Developed by Pine64, the PinePhone is an open source smartphone that supports most of the Linux operating systems. With good enough specs, PinePhone users can rest assured as their data is neither tracked or controlled by 3rd parties. Unfortunately, the PinePhone's modem is based on closed-source firmware due to legal constraints. Cyber activists have hence developed open source firmware that can make calls, soon to be released to the public.

Tinker Phones*

Tinker Phones provides open hardware mobile devices that support a series of free and open source operating systems like Linux and others. Users are free to port their own OS, with the assurance that all hardware has been verified and scrutinized by an independent community.

* Tinker Phones might require a bit of a technical background and could be very useful for individual requirements instead of appealing to a large audience as of this writing.


We also have to mention GraphenerOS which has come a long way in being an alternative when it comes to a privacy centric smartphone operating system.

The following text is taken from their official website:

GrapheneOS is a privacy and security focused mobile OS with Android app compatibility developed as a non-profit open source project. It's focused on the research and development of privacy and security technology including substantial improvements to sandboxing, exploit mitigations and the permission model. GrapheneOS also develops various apps and services with a focus on privacy and security. Vanadium is a hardened variant of the Chromium browser and WebView specifically built for GrapheneOS. GrapheneOS also includes our minimal security-focused PDF Viewer, our hardware-based Auditor app / attestation service providing local and remote verification of devices, and the externally developed Seedvault encrypted backup which was initially developed for inclusion in GrapheneOS.

GrapheneOS improves the privacy and security of the OS from the bottom up. It deploys technologies to mitigate whole classes of vulnerabilities and make exploiting the most common sources of vulnerabilities substantially more difficult. It improves the security of both the OS and the apps running on it. The app sandbox and other security boundaries are fortified. GrapheneOS tries to avoid impacting the user experience with the privacy and security features. Ideally, the features can be designed so that they're always enabled with no impact on the user experience and no additional complexity like configuration options. It's not always feasible, and GrapheneOS does add various toggles for features like the Network permission, Sensors permission, restrictions when the device is locked (USB peripherals, camera, quick tiles), etc. along with more complex user-facing privacy and security features with their own UX.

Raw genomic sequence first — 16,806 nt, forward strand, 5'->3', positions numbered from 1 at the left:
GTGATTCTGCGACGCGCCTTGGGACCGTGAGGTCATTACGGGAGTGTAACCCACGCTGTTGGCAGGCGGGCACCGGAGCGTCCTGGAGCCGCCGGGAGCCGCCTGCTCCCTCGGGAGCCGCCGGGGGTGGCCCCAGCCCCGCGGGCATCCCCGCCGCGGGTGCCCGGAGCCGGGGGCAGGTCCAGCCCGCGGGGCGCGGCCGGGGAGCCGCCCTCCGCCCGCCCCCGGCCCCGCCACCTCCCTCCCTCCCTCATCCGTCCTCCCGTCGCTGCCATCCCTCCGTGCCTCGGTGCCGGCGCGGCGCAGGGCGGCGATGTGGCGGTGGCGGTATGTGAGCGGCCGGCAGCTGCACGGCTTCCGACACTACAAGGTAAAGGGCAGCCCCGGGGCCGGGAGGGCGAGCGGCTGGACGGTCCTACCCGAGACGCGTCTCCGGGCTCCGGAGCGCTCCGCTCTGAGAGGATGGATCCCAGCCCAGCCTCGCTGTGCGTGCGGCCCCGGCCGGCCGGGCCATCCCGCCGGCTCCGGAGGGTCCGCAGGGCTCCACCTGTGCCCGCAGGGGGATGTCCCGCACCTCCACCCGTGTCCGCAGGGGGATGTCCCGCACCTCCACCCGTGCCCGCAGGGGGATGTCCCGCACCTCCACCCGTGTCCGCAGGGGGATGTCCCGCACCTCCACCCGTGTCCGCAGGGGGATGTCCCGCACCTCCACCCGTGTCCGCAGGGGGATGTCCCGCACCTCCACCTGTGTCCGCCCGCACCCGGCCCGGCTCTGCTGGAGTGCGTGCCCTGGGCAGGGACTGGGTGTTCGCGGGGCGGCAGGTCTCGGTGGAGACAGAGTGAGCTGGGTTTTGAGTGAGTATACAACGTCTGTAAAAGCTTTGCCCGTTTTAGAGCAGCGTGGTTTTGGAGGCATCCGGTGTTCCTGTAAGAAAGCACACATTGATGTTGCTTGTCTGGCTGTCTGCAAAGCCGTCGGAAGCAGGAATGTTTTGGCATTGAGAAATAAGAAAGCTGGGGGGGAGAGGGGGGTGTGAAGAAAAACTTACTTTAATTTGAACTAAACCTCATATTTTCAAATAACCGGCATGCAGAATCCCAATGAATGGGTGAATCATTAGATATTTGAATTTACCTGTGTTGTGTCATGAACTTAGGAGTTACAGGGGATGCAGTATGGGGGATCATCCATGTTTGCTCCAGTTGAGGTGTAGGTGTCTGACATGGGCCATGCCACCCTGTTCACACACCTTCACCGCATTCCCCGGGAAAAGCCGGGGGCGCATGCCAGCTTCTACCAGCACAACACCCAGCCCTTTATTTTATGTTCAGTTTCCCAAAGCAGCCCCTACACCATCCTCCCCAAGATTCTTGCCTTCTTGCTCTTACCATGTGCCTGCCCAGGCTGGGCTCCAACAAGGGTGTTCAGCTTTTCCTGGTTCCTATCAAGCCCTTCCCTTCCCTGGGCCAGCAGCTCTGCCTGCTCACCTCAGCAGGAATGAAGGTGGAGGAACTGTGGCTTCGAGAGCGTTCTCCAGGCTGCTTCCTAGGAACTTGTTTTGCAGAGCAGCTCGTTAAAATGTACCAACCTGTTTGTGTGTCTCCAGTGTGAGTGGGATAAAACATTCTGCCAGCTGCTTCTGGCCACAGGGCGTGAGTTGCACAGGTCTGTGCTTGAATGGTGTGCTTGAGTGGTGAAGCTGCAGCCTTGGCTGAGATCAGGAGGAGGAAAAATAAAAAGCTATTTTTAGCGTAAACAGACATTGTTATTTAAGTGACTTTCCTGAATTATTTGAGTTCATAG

As of this writing GrapheneOS has official support for the following devices:

Pixel 5 (redfin)
Pixel 4a (5G) (bramble)
Pixel 4a (sunfish)
Pixel 4 XL (coral)
Pixel 4 (flame)
Pixel 3a XL (bonito)
Pixel 3a (sargo)
Pixel 3 XL (crosshatch)
Pixel 3 (blueline)

The release tags for these devices have official builds and updates available. These devices meet the stringent privacy and security standards and have substantial upstream and downstream hardening specific to the devices.

Many other devices are supported by GrapheneOS at a source level, and it can be built for them without modifications to the existing GrapheneOS source tree. Device support repositories for the Android Open Source Project can simply be dropped into the source tree, with at most minor modifications within them to support GrapheneOS. In most cases, substantial work beyond that will be needed to bring the support up to the same standards. For most devices, the hardware and firmware will prevent providing a reasonably secure device, regardless of the work put into device support.

Future Predictions for Private Mobile Devices

It has become apparent that without adequate effort, digital privacy will become a relic of the past. Companies engaging in profiling, tracking argue that access to private data is a prerequisite to providing features, but the dawn of open source and privacy-conscious smartphones is proving them wrong. In the future, tech enthusiasts worldwide may come together to work on the development of high-performance smartphones with adequate functions, laid out under a pleasant user interface that does not forgo data protection. With sufficient luck, such devices will be available commercially in countries worldwide as the major players lose a portion of their market share or adapt to a new reality.